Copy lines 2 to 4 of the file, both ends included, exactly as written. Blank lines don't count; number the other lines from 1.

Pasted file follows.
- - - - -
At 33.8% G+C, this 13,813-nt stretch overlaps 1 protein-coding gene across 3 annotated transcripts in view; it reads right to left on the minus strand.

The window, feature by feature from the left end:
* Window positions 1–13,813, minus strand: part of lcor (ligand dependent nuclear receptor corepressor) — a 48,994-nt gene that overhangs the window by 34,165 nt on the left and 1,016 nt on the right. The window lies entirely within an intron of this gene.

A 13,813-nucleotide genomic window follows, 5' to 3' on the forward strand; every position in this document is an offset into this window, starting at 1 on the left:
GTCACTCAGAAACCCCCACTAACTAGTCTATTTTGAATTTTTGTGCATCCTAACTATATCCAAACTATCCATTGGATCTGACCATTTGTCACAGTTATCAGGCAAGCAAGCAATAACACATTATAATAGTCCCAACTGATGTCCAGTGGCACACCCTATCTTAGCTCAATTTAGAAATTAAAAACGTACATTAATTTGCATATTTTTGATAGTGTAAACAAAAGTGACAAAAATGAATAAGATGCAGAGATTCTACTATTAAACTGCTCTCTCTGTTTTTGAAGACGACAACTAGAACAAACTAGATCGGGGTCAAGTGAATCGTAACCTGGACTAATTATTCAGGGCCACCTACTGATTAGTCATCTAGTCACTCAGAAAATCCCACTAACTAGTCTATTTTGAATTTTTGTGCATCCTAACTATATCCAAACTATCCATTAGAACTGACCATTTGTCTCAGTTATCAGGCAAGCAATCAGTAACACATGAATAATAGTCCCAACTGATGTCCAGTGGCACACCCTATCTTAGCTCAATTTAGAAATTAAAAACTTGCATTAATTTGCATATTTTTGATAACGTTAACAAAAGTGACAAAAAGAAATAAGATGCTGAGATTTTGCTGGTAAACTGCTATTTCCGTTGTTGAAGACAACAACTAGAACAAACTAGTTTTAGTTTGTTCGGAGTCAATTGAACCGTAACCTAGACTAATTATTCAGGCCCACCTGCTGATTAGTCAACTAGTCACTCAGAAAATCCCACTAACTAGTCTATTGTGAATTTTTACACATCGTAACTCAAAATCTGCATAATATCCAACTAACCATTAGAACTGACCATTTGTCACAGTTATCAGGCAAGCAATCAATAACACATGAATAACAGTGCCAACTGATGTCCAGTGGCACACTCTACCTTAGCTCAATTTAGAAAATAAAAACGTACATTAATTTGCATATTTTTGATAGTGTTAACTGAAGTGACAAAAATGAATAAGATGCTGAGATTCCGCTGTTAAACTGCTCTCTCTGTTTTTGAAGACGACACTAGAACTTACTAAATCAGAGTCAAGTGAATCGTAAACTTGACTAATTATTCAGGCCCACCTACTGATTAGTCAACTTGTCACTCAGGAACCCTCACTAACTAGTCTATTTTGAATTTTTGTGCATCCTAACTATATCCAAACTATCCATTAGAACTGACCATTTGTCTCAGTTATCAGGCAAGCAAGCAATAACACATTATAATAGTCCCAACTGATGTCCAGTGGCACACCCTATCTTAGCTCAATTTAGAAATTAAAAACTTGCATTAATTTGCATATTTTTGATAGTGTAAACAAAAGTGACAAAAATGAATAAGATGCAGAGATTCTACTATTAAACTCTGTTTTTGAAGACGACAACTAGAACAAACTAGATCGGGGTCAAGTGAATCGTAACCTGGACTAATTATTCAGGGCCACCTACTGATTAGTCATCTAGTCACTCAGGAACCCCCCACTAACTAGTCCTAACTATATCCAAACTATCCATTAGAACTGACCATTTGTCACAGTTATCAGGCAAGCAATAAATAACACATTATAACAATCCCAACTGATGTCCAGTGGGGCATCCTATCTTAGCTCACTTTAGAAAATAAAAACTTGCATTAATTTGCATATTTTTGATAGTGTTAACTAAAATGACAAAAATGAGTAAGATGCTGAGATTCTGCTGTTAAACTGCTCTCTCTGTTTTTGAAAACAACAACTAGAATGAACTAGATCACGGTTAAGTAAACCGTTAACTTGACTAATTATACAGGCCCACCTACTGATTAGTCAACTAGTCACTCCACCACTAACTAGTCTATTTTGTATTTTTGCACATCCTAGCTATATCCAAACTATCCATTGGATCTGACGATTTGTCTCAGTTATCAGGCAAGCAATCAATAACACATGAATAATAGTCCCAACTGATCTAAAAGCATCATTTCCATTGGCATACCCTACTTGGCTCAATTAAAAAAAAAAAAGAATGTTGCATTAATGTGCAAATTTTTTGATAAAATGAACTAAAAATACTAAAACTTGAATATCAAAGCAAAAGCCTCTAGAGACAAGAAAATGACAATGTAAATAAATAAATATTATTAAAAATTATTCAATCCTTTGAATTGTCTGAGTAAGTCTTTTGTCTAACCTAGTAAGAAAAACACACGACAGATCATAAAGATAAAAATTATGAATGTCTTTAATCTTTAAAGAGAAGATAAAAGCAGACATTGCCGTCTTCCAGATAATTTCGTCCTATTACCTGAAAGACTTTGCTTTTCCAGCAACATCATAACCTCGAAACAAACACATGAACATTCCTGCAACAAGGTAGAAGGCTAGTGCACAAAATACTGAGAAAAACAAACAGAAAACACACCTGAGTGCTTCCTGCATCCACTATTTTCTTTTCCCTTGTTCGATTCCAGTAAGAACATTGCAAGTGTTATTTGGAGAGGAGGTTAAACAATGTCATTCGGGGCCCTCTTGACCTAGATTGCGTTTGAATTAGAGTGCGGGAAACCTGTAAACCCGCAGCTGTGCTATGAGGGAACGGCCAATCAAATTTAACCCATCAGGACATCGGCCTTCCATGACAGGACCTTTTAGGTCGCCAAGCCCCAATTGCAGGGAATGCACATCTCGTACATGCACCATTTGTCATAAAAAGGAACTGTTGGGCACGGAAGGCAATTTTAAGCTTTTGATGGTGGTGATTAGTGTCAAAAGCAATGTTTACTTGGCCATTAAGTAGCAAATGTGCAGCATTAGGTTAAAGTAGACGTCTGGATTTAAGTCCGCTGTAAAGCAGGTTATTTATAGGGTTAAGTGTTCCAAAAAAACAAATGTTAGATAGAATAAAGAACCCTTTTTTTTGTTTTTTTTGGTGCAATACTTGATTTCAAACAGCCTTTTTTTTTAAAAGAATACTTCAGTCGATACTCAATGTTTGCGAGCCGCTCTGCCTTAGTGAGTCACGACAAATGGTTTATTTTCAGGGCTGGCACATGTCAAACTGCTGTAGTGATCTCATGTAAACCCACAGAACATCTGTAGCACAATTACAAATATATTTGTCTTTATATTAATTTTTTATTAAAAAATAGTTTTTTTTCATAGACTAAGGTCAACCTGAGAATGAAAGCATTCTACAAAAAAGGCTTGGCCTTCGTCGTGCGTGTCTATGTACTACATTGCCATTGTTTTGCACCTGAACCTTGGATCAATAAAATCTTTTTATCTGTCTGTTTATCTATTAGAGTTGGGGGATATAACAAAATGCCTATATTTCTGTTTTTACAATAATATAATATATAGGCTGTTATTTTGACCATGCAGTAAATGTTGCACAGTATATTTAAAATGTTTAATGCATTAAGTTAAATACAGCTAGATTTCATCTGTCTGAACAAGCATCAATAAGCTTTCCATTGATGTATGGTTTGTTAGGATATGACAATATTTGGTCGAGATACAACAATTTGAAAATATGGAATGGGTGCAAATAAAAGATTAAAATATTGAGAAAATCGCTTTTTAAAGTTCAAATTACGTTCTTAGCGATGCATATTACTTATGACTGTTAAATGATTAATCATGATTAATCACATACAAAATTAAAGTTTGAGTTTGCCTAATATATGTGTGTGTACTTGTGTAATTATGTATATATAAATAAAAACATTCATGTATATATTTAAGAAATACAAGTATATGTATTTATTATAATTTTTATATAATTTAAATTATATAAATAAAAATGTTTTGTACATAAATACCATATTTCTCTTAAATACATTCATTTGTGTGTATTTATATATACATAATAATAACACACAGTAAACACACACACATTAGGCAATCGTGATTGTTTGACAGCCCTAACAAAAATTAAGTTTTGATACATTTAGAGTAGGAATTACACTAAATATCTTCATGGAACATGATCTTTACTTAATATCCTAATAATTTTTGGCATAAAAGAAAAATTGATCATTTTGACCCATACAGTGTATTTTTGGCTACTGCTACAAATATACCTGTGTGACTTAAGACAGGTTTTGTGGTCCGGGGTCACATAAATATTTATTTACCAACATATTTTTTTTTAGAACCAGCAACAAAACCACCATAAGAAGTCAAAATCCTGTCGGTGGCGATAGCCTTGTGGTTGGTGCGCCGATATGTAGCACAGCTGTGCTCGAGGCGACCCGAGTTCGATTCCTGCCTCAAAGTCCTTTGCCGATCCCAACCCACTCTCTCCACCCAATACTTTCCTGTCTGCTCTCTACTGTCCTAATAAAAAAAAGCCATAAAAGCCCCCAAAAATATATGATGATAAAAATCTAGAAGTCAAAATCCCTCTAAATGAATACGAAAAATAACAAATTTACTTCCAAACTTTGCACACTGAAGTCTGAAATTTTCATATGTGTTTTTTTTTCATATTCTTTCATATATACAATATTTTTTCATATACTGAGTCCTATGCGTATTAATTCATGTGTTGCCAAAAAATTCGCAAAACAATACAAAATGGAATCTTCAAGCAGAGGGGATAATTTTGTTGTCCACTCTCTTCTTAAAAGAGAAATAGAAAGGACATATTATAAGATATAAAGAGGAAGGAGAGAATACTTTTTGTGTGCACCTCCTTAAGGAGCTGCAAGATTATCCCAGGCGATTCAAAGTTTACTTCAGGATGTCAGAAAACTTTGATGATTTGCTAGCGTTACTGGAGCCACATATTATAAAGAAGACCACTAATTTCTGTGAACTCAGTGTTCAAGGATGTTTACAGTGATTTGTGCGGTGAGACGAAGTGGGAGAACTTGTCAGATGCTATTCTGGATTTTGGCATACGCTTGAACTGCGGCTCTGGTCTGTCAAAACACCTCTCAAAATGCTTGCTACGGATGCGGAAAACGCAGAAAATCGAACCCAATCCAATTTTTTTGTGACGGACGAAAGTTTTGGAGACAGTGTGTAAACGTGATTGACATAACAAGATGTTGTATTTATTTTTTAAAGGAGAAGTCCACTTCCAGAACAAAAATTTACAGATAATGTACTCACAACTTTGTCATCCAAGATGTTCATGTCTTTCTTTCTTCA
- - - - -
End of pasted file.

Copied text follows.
The window, feature by feature from the left end:
* Window positions 1–13,813, minus strand: part of lcor (ligand dependent nuclear receptor corepressor) — a 48,994-nt gene that overhangs the window by 34,165 nt on the left and 1,016 nt on the right. The window lies entirely within an intron of this gene.

A 13,813-nucleotide genomic window follows, 5' to 3' on the forward strand; every position in this document is an offset into this window, starting at 1 on the left: